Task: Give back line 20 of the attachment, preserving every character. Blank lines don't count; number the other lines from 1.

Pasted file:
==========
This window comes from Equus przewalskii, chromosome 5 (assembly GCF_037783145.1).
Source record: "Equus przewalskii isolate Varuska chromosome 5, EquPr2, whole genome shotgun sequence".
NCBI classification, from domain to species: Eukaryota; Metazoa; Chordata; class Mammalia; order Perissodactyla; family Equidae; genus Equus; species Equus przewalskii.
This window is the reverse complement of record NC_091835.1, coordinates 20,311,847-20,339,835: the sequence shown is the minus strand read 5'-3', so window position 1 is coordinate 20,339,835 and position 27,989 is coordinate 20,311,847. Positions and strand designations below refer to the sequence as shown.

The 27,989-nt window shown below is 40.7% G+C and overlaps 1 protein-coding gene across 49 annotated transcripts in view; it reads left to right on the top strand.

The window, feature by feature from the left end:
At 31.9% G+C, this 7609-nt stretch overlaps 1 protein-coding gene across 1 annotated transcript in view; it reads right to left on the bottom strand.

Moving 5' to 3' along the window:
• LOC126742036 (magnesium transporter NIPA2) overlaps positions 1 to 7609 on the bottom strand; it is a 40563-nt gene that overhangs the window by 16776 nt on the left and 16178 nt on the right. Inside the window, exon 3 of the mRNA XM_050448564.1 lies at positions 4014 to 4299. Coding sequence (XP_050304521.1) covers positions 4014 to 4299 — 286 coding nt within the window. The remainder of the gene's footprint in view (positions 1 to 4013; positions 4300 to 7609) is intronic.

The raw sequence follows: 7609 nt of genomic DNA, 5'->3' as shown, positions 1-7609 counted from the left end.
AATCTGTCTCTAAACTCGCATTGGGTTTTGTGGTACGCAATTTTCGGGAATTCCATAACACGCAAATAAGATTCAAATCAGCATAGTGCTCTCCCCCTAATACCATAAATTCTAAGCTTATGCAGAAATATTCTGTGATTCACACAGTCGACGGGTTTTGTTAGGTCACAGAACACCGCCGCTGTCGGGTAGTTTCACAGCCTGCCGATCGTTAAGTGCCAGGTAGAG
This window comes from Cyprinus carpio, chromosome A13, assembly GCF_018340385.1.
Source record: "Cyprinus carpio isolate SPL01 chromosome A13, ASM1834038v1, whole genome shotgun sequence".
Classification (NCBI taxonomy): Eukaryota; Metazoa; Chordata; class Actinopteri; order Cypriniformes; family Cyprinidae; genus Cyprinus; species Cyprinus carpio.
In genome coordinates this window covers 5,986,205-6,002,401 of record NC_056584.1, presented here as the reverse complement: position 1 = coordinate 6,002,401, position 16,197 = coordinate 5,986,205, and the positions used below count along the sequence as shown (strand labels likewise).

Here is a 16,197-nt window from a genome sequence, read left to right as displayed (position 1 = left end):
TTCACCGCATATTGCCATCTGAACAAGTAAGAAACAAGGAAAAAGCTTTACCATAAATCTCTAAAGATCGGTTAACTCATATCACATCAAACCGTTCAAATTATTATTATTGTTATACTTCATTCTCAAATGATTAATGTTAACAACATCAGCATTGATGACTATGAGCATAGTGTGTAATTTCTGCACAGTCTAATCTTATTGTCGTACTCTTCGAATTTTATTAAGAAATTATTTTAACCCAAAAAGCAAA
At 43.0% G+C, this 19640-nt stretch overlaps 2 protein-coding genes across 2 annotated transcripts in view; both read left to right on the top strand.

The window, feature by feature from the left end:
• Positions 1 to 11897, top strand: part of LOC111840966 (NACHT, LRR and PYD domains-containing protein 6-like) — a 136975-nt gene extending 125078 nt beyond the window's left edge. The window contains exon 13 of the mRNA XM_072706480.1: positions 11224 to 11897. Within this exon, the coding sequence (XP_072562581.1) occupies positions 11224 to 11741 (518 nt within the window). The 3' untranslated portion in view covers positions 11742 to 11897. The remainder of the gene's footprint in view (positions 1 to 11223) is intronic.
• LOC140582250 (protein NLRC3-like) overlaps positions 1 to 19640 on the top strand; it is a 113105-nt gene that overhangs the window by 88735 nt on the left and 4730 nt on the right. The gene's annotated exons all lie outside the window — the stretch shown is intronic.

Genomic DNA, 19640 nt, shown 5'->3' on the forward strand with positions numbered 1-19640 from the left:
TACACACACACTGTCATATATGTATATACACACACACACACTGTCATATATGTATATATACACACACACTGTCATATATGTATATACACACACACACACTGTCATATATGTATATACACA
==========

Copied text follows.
• Positions 1 to 11897, top strand: part of LOC111840966 (NACHT, LRR and PYD domains-containing protein 6-like) — a 136975-nt gene extending 125078 nt beyond the window's left edge. The window contains exon 13 of the mRNA XM_072706480.1: positions 11224 to 11897. Within this exon, the coding sequence (XP_072562581.1) occupies positions 11224 to 11741 (518 nt within the window). The 3' untranslated portion in view covers positions 11742 to 11897. The remainder of the gene's footprint in view (positions 1 to 11223) is intronic.